Residents fear plans for Princeville Airport

The state's goal is to take it over

By Joan Conrow

PRINCEVILLE, Kauai - A hostile crowd of north shore Kauai residents last night made it clear they are suspicious of the state's intentions in possibly acquiring the Princeville Airport and want no expansion of the tiny airport.

State transportation officials said they are preparing a $275,000 master plan with the goal of bringing the airport up to Federal Aviation Administration standards so they can take it over from Princeville Corp. The state wants to acquire private airports "to ensure we have control over safety and operations," said Steve Takashima of the state airports division.

But residents said they feared a state takeover will ultimately lead to increased flights and bigger that would disrupt the north shore's quiet, rural lifestyle.

"If it's not broken, don't fix it," said Kilauea resident Ken Carlson. "The airport is fine just the way it is."

Currently, one helicopter company operates at the airport, and Aloha Island Air offers two daily flights between Honolulu on its smallest planes.

Business groups, resort associations, the Carpenters Union and some Princeville Corp. employees supported the state's effort, saying it could provide jobs and emergency relief services during a disaster.

Residents said that commercial interests, although often in conflict with the wishes of the community, generally prevail. "It often seems the outcome has already been decided and these meetings are purely shibai to meet the legal requirements," said Kilauea resident Kealii Holden.

Dan Shook, who lives near the airport, said the two community associations most directly affected by airport noise were excluded from the state's 1994 efforts to seek agreement on the acquisition from residents.

Takashima said that happened under the previous administration, and he didn't know why.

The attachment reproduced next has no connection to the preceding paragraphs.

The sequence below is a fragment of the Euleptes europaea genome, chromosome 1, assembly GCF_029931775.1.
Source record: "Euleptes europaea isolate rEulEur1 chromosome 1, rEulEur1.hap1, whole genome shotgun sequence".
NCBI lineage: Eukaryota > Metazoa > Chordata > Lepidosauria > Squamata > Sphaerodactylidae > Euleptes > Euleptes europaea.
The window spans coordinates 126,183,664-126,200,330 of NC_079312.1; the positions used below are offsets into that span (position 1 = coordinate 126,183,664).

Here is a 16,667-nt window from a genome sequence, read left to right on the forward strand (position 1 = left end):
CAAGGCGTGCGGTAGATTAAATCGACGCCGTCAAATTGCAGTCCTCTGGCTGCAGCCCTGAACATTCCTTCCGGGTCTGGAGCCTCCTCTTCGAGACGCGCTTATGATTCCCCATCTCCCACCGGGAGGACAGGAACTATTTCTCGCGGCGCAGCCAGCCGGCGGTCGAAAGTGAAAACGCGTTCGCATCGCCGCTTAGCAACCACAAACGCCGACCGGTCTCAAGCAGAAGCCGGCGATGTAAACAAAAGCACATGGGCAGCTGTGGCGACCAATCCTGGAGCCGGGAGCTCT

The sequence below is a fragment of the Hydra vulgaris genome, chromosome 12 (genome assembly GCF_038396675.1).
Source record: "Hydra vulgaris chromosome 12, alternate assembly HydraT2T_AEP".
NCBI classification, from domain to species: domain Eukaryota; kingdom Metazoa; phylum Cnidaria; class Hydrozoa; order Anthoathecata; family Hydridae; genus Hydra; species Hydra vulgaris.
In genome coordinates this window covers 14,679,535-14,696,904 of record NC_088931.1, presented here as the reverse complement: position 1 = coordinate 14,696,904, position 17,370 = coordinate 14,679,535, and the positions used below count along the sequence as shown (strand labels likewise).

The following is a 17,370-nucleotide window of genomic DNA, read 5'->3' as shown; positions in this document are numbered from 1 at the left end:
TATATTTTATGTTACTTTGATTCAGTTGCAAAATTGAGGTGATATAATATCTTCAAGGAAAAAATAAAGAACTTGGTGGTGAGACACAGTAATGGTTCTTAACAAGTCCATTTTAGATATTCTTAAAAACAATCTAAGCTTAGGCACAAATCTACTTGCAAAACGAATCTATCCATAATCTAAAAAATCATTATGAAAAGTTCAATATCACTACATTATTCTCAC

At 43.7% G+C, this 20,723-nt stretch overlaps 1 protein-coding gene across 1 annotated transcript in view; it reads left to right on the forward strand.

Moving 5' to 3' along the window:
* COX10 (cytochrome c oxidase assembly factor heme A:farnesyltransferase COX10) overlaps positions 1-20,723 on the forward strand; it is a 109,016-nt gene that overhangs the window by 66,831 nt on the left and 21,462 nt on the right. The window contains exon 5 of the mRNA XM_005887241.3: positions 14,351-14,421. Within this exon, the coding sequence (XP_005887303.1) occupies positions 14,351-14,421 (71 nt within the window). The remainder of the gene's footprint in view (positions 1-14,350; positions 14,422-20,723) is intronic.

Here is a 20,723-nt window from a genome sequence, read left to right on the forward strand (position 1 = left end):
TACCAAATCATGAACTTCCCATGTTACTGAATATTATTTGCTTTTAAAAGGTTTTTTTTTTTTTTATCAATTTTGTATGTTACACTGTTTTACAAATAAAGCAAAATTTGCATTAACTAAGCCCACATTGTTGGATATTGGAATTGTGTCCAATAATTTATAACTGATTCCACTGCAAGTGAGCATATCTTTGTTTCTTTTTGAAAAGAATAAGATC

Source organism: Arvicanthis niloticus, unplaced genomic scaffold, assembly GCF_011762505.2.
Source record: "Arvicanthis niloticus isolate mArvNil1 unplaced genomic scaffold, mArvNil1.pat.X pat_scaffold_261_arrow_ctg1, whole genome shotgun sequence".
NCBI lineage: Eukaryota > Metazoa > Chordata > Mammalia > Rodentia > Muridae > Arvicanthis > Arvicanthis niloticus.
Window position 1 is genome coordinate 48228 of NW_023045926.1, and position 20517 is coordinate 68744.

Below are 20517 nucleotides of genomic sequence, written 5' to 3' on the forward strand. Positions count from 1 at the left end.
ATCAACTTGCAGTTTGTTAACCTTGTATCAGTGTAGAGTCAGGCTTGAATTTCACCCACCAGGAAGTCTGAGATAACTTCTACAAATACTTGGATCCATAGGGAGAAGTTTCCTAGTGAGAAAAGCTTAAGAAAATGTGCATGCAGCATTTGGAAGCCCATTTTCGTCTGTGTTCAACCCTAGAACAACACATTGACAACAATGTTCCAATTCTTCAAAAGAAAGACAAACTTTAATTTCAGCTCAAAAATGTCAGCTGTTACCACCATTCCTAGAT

Hanalei Community Association President Barbara Robeson said her group was given just one day's notice of the meeting and had no time to contact its members.

Residents also questioned the state's projected passenger demand on the airport. Brian Bower of KFC Airport Inc., the firm preparing the master plan, said the number of passengers in the year 2025 is expected to be about what it was in the airport's mid-1980s heyday. Use of the airport has since plummeted. "It really is no longer a convenient airport," he said. "That's why we're seeing this downward trend."

But Hanalei resident Raymond Chuan said the trend indicated "there is obviously a lack of demand." And Louise Listman said people don't use the airport because they can get cheaper flights out of Lihue.

Other residents said Princeville Corp., which plans to give the 20-acre airport to the state, was seeking the takeover to avoid the cost of safety improvements and planned to bring in more people to stay at its resort and buy new homes.

John Isobe, Princeville Corp. spokesman, agreed that upgrading the airport would help the resort, but said the firm's main motivation was enhanced public safety and emergency services.

The state expects to have the master plan completed by year's end.

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